I write a great deal about freeware because this is such a great era for free tools, with many powerful options out there for all types of projects. That is not to say you should never pay for the tools you use, however. In some cases, premium programs pay back with functionality what you put in them with cash.
Premium Feature Sets
As a storyteller, for instance, I benefit from the bevy of options offered by tools that I (gasp!) pay for:
- Cloud backup
- Support for online collaboration
- Stored and organized draft/revision history
- Simple writing interfaces
- Extensive note-taking options
- Verified acceptable formatting for professional audiences (because Hollywood producers don’t read chicken scratch)
- Urge to legitimize purchase of a premium tool by actually using it, thus forcing one to write even when one doesn’t really feel like doing so
There are many free tools out there that offer some of the capabilities exhibited above, like the very powerful Google Drive suite. However, the power inherent in bringing all of that functionality (as well as a few extra goodies) together is totally worth paying for.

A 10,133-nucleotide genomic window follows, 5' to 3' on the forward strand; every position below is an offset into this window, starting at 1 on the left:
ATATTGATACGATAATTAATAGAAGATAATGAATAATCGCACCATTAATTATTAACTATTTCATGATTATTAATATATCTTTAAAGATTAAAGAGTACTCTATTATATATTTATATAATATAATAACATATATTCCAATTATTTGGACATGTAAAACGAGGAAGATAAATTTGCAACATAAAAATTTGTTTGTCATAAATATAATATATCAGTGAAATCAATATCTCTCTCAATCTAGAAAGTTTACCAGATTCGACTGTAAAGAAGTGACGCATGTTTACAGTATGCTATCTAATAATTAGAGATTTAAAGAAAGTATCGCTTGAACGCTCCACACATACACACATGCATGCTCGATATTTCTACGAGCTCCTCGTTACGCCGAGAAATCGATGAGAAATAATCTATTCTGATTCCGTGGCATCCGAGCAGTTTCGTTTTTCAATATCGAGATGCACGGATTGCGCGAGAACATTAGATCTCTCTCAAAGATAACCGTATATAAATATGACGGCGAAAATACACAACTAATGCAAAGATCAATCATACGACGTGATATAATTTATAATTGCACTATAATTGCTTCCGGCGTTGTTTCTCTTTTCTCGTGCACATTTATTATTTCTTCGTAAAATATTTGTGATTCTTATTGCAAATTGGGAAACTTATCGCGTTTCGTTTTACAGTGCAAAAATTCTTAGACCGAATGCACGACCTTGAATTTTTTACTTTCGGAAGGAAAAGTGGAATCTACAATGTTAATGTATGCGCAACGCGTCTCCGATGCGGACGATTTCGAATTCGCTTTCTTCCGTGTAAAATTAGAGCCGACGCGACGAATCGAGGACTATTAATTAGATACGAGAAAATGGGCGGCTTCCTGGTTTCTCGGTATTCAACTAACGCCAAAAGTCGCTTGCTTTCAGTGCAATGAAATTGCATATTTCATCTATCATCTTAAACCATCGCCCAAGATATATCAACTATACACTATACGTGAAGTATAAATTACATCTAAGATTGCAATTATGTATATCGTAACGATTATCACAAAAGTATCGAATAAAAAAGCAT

Scrivener – $45
Scrivener is the bee’s knees of storytelling software, and I will try to cover up the fact that it is my favorite. With Scrivener, you get: A beautiful, simplified writing interface which will not distract you with needless formatting options; an incredible organizational framework for organizing drafts, revisions, notes, and more; and extensive export options. The one thing Scrivener lacks is support for online collaboration.
Celtx – $9/month
Celtx offers template functionality, and collaborative support, for just about any writing project you could want to take on. You can build screenplays, stage plays, audio plays, novels, comics, sketches, and more. Additionally, Celtx has recently begun experimenting with tools to support the production process for media-rich projects, including budget- and calendar-features that make collaboration with large teams all the more feasible.
Final Draft – $200
Final Draft is the industry-standard drafting tool for screenplays, and while it doesn’t offer the numerous formatting options that Celtx and Scrivener offer, it excels at the penultimate item in the set-list up above: Whatever you make in Final Draft will meet the formatting standards of Hollywood producers. That is worth the investment by itself.